‘Auckland Transport is proposing to allow taxis 24 hour access to Grafton Bridge on a trial basis to determine whether their presence will adversely affect other users of the bridge. This will improve access for taxi passengers travelling to or from Auckland City Hospital and Starship Children’s Hospital. In order to allow taxis to use the bridge during the hours of operation of the existing bus lanes, these lanes will be converted to ‘bus and taxi’ lanes and the corresponding signage and road marking will be updated. The trial will be open only to taxis, not to private hire vehicles. Individual taxi companies may have their permission to use the bridge retracted if ongoing poor driver behaviour is observed. Extensive monitoring including CCTV footage, stakeholder feedback and lane productivity will be carried out before and during the trial period and a review of data will be conducted every three months. If adverse effects on safety, compliance or lane productivity occur the trial may be stopped. If results from the trial show no major negative impacts, the new special vehicle lanes will be adopted on a permanent basis.

A draft poster has been given to me to share with you for this blog.It will be used to inform taxi drivers how they are expected to behave on Grafton Bridge.

5353_Grafton_Bridge_Panorama_Auckland_Feb15 (3)_1
Handing a poster to a taxi driver is pretty low level commitment from AT to improving drivers’ behaviour. It’s a far cry from the programmes run for bus drivers to share the road more safely with cyclists. Why isn’t AT taking this opportunity to improve road safety across the network?

I’m surprised AT management sees this as a priority. It is soaking up staff time in reports and meetings and will continue to do so over the next year. Cyclists time will be needed to help report incidents and follow up to make sure they are dealt with properly.

Why is this trial more important than clearing the huge backlog of vitally important projects that AT cycling staff have been unable to get off the ground since AT was formed, (eg bike parking at transport terminals, safe design for cycling at intersection upgrades, improving the deficiencies in the existing ‘completed’ Auckland Cycle Network etc).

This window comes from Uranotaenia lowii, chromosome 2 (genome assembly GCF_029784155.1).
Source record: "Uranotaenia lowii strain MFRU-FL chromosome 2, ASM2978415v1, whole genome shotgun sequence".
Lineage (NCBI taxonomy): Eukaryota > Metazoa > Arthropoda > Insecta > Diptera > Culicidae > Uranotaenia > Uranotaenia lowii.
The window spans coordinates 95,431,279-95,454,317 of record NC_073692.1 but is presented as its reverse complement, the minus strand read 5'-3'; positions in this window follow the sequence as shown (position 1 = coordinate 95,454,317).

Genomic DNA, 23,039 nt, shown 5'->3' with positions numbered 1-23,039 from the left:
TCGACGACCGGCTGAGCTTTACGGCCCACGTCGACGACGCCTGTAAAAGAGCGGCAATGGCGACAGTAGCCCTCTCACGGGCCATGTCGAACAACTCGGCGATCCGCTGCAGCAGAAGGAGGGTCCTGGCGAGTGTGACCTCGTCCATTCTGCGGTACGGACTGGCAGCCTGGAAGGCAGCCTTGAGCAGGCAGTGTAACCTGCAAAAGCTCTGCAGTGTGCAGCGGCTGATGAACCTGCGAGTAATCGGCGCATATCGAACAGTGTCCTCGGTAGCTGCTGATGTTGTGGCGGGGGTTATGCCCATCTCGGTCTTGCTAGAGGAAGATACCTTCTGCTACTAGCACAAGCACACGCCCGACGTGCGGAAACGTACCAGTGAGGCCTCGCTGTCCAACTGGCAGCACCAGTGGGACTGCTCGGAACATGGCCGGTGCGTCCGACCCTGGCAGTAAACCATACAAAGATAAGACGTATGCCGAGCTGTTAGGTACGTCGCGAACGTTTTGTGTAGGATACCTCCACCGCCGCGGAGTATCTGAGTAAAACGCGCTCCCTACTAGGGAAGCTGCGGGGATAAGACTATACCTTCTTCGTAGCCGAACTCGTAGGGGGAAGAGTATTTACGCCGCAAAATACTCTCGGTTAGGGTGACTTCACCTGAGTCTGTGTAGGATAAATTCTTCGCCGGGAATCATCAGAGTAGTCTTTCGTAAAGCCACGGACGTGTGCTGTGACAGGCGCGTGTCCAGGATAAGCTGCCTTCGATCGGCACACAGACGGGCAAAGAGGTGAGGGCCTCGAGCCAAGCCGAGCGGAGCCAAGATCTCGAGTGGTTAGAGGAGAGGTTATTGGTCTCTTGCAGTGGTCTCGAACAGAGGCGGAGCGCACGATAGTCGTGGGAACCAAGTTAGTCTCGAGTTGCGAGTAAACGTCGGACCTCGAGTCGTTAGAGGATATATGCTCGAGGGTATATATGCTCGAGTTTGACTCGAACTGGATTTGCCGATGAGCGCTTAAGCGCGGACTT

AT’s new cycling manager is tackling these issues by focusing on much needed and long-overdue collaboration within the business, honesty and commitment. We’re extremely pleased with and grateful for her appointment. I also acknowledge that canning the taxi trial would not mean the business will necessarily go faster on delivering key cycling projects. However, like the Board’s recent decision on St Lukes Rd interchange, it would demonstrate the business is 100% committed and will not be distracted from delivering wider transport choice, including faster bus travel and safer and more pleasant cycling conditions, across the network.

I’m waiting to hear why taxis deserve this special access to the Bridge, when emergency vehicles can use the bridge at any time. It’s a bit simplistic to think taxis travelling from the north to Auckland Hospital are full of people suffering from heart attacks, broken legs etc needing crisis /emergency care. I suspect they’re more often carrying visitors and staff, who may be equally well served by buses- especially once the city has more dedicated bus lanes.

I’m also keen to hear why my suggestion to AT has not been taken up to incentivise the Taxi Federation to engage in a version of the very successful, 2014 national award winner, bus/bike Share the Road workshops. I understand there are plans afoot from the NZTA to extend the programme to taxis. This would be a good chance to get it of the ground in Auckland and have higher public value than the taxi trial.

  •  Please tell us about your experience of sharing the road with taxis.
  •   We also want to hear from regular riders on Grafton Bridge what particular concerns you may have if taxis are given a ticket to use this valuable short stretch of road space.

Please add your comments below.